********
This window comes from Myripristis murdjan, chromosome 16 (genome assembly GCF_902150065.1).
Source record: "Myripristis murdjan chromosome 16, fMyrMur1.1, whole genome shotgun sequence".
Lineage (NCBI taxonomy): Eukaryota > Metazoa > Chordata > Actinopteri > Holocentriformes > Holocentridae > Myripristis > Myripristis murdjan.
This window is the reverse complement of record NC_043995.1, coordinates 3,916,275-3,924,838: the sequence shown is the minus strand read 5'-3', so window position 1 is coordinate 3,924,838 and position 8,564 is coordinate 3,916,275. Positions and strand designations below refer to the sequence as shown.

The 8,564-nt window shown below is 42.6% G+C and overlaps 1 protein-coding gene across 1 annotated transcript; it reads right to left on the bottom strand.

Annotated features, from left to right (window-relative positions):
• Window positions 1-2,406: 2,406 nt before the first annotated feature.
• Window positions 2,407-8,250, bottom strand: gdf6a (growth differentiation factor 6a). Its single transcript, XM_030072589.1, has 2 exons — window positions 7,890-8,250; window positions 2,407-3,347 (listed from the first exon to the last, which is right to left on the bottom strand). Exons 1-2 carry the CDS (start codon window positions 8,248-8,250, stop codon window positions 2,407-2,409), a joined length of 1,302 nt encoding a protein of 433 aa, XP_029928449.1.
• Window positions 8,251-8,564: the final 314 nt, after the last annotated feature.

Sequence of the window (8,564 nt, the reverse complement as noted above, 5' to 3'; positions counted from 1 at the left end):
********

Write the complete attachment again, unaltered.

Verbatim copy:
This window comes from Myripristis murdjan, chromosome 16 (genome assembly GCF_902150065.1).
Source record: "Myripristis murdjan chromosome 16, fMyrMur1.1, whole genome shotgun sequence".
Lineage (NCBI taxonomy): Eukaryota > Metazoa > Chordata > Actinopteri > Holocentriformes > Holocentridae > Myripristis > Myripristis murdjan.
This window is the reverse complement of record NC_043995.1, coordinates 3,916,275-3,924,838: the sequence shown is the minus strand read 5'-3', so window position 1 is coordinate 3,924,838 and position 8,564 is coordinate 3,916,275. Positions and strand designations below refer to the sequence as shown.

The 8,564-nt window shown below is 42.6% G+C and overlaps 1 protein-coding gene across 1 annotated transcript; it reads right to left on the bottom strand.

Annotated features, from left to right (window-relative positions):
• Window positions 1-2,406: 2,406 nt before the first annotated feature.
• Window positions 2,407-8,250, bottom strand: gdf6a (growth differentiation factor 6a). Its single transcript, XM_030072589.1, has 2 exons — window positions 7,890-8,250; window positions 2,407-3,347 (listed from the first exon to the last, which is right to left on the bottom strand). Exons 1-2 carry the CDS (start codon window positions 8,248-8,250, stop codon window positions 2,407-2,409), a joined length of 1,302 nt encoding a protein of 433 aa, XP_029928449.1.
• Window positions 8,251-8,564: the final 314 nt, after the last annotated feature.

Sequence of the window (8,564 nt, the reverse complement as noted above, 5' to 3'; positions counted from 1 at the left end):